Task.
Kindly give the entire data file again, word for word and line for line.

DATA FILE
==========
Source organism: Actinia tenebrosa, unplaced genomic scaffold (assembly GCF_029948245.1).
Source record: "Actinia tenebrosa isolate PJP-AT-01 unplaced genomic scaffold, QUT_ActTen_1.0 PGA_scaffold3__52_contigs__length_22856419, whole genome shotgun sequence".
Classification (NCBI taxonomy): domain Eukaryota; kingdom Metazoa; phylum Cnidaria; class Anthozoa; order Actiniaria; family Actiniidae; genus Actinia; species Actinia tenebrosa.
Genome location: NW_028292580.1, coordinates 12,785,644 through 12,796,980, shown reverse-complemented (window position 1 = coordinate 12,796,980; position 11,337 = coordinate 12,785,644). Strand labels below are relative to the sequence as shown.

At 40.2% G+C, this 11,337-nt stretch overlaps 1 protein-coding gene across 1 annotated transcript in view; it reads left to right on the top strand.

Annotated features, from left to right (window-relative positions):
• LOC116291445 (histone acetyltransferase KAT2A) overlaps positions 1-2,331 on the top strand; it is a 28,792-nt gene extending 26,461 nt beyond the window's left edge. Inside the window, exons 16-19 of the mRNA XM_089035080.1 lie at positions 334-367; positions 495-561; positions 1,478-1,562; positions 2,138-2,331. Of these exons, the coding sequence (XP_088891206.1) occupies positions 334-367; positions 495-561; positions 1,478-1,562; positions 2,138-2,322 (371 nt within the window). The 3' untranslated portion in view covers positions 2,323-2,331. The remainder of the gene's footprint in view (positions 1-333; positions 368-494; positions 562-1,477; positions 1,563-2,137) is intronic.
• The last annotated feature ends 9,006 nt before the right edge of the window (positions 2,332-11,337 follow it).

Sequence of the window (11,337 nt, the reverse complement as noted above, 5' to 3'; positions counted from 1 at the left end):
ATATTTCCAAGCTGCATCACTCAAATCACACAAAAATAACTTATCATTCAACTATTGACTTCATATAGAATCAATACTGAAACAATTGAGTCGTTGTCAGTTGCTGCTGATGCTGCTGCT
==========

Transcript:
Source organism: Actinia tenebrosa, unplaced genomic scaffold (assembly GCF_029948245.1).
Source record: "Actinia tenebrosa isolate PJP-AT-01 unplaced genomic scaffold, QUT_ActTen_1.0 PGA_scaffold3__52_contigs__length_22856419, whole genome shotgun sequence".
Classification (NCBI taxonomy): domain Eukaryota; kingdom Metazoa; phylum Cnidaria; class Anthozoa; order Actiniaria; family Actiniidae; genus Actinia; species Actinia tenebrosa.
Genome location: NW_028292580.1, coordinates 12,785,644 through 12,796,980, shown reverse-complemented (window position 1 = coordinate 12,796,980; position 11,337 = coordinate 12,785,644). Strand labels below are relative to the sequence as shown.

At 40.2% G+C, this 11,337-nt stretch overlaps 1 protein-coding gene across 1 annotated transcript in view; it reads left to right on the top strand.

Annotated features, from left to right (window-relative positions):
• LOC116291445 (histone acetyltransferase KAT2A) overlaps positions 1-2,331 on the top strand; it is a 28,792-nt gene extending 26,461 nt beyond the window's left edge. Inside the window, exons 16-19 of the mRNA XM_089035080.1 lie at positions 334-367; positions 495-561; positions 1,478-1,562; positions 2,138-2,331. Of these exons, the coding sequence (XP_088891206.1) occupies positions 334-367; positions 495-561; positions 1,478-1,562; positions 2,138-2,322 (371 nt within the window). The 3' untranslated portion in view covers positions 2,323-2,331. The remainder of the gene's footprint in view (positions 1-333; positions 368-494; positions 562-1,477; positions 1,563-2,137) is intronic.
• The last annotated feature ends 9,006 nt before the right edge of the window (positions 2,332-11,337 follow it).

Sequence of the window (11,337 nt, the reverse complement as noted above, 5' to 3'; positions counted from 1 at the left end):
ATATTTCCAAGCTGCATCACTCAAATCACACAAAAATAACTTATCATTCAACTATTGACTTCATATAGAATCAATACTGAAACAATTGAGTCGTTGTCAGTTGCTGCTGATGCTGCTGCT